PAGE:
Botswana records declining malaria cases

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The Southern African Development Community (SADC) Malaria Elimination 8 Ambassador, Dr Richard Kamwi says Botswana has recorded the lowest malaria deaths in SADC and the African Union.

Speaking at the Elimination 8 and Ministry of Health and Wellness vehicle handing over ceremony on Tuesday, Kamwi said Botswana and Swaziland had the lowest malaria cases in SADC. He said the two countries had in 2016 recorded only five deaths caused by malaria, “which was very commendable”.

“Botswana has reduced malaria caseloads by 40 to 70 percent in 2010 to 2015 respectively. Her incidence was 0.15 per 1,000 population respectively, the lowest of the Elimination 8 countries. I would therefore commend the Government of this country for its effort to eliminate malaria and provide its people with good health facilities. There is no way of winning or eradicating malaria without good facilities,” he said.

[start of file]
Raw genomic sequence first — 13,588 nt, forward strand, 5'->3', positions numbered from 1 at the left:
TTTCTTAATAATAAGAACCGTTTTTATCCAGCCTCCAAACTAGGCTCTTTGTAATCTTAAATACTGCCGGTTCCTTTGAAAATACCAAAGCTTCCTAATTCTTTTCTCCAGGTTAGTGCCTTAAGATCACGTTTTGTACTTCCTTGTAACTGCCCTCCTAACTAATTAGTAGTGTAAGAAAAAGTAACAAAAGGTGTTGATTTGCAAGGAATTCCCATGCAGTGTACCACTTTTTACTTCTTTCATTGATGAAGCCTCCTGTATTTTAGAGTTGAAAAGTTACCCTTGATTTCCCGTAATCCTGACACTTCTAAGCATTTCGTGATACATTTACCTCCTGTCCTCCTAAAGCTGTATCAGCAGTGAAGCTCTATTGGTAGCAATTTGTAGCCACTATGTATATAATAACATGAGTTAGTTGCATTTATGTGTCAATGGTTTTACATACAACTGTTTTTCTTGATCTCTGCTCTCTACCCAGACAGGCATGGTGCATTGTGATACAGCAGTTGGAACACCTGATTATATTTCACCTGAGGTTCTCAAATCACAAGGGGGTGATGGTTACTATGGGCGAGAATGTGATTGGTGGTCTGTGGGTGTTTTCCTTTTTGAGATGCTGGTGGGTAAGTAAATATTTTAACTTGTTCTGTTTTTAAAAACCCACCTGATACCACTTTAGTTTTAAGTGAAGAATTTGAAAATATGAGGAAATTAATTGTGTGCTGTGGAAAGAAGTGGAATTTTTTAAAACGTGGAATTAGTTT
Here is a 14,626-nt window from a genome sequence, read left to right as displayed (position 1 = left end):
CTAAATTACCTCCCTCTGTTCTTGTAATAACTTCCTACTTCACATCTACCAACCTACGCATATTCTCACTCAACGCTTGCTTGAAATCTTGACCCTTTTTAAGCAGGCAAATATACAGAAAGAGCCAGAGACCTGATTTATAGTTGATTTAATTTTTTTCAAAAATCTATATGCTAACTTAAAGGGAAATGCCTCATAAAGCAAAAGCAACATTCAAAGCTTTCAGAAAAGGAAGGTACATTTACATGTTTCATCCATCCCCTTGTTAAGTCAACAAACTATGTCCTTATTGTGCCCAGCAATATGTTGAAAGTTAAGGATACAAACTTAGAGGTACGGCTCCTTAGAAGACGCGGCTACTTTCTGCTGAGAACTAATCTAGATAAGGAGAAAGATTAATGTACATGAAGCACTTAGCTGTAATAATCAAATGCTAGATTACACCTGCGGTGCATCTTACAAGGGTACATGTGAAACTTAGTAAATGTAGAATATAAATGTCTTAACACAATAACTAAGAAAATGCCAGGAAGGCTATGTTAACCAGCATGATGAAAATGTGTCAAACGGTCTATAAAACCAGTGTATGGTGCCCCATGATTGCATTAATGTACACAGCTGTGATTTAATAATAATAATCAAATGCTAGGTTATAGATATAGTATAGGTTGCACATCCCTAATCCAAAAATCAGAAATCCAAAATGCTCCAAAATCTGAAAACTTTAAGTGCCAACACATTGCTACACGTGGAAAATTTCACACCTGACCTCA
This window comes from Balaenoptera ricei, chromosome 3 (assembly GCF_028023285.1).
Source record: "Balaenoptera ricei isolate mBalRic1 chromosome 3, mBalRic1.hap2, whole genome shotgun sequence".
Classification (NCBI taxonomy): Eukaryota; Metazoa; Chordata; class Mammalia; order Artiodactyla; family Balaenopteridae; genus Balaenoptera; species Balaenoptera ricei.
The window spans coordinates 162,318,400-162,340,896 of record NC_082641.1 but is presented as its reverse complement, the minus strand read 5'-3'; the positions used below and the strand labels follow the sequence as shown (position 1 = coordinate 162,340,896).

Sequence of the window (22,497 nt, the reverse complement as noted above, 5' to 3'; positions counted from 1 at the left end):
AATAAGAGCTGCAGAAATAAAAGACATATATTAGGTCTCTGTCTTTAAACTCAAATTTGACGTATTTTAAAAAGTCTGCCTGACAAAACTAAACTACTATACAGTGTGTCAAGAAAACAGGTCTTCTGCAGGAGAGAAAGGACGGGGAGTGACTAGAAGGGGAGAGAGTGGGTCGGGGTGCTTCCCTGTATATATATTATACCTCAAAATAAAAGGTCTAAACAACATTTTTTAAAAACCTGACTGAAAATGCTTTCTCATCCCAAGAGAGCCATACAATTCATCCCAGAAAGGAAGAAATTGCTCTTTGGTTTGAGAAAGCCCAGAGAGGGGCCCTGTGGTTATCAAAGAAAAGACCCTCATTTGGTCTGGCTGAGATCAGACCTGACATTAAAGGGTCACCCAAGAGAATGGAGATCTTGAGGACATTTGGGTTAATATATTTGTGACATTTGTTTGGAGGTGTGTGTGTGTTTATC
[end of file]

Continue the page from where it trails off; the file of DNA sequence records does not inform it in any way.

He further explained that Elimination 8 was supported by a grant. He said they were given US$18 million of which they used some of it to buy the five cars they donated to the country to help the Minister and her Ministry fight malaria. The five 4X4 Ford Ranger vehicles donated costa whooping $122,000.

For her part, the Minister of Health and Wellness, Dorcus Makgato said the country was recognised as a frontrunner for the position of first country to eliminate malaria in that E8 partnership.

“In the last two years we have received awards of excellence from the African Leaders Malaria Alliance for our achievement in reducing malaria. Several countries in our region are unfortunately experiencing increases in malaria compared to previous years due to the uncharacteristic rains which we have experienced,” he said. She added that Botswana signed onto the SADC Elimination 8 framework agreement that provides a platform for joint collaborations towards malaria elimination because the disease does not know boundaries.

Makgato further explained that the vehicles will enhance their capacity for scaling up access to malaria services and improving case management outcomes in their boarded areas, which was a key to their elimination strategy.

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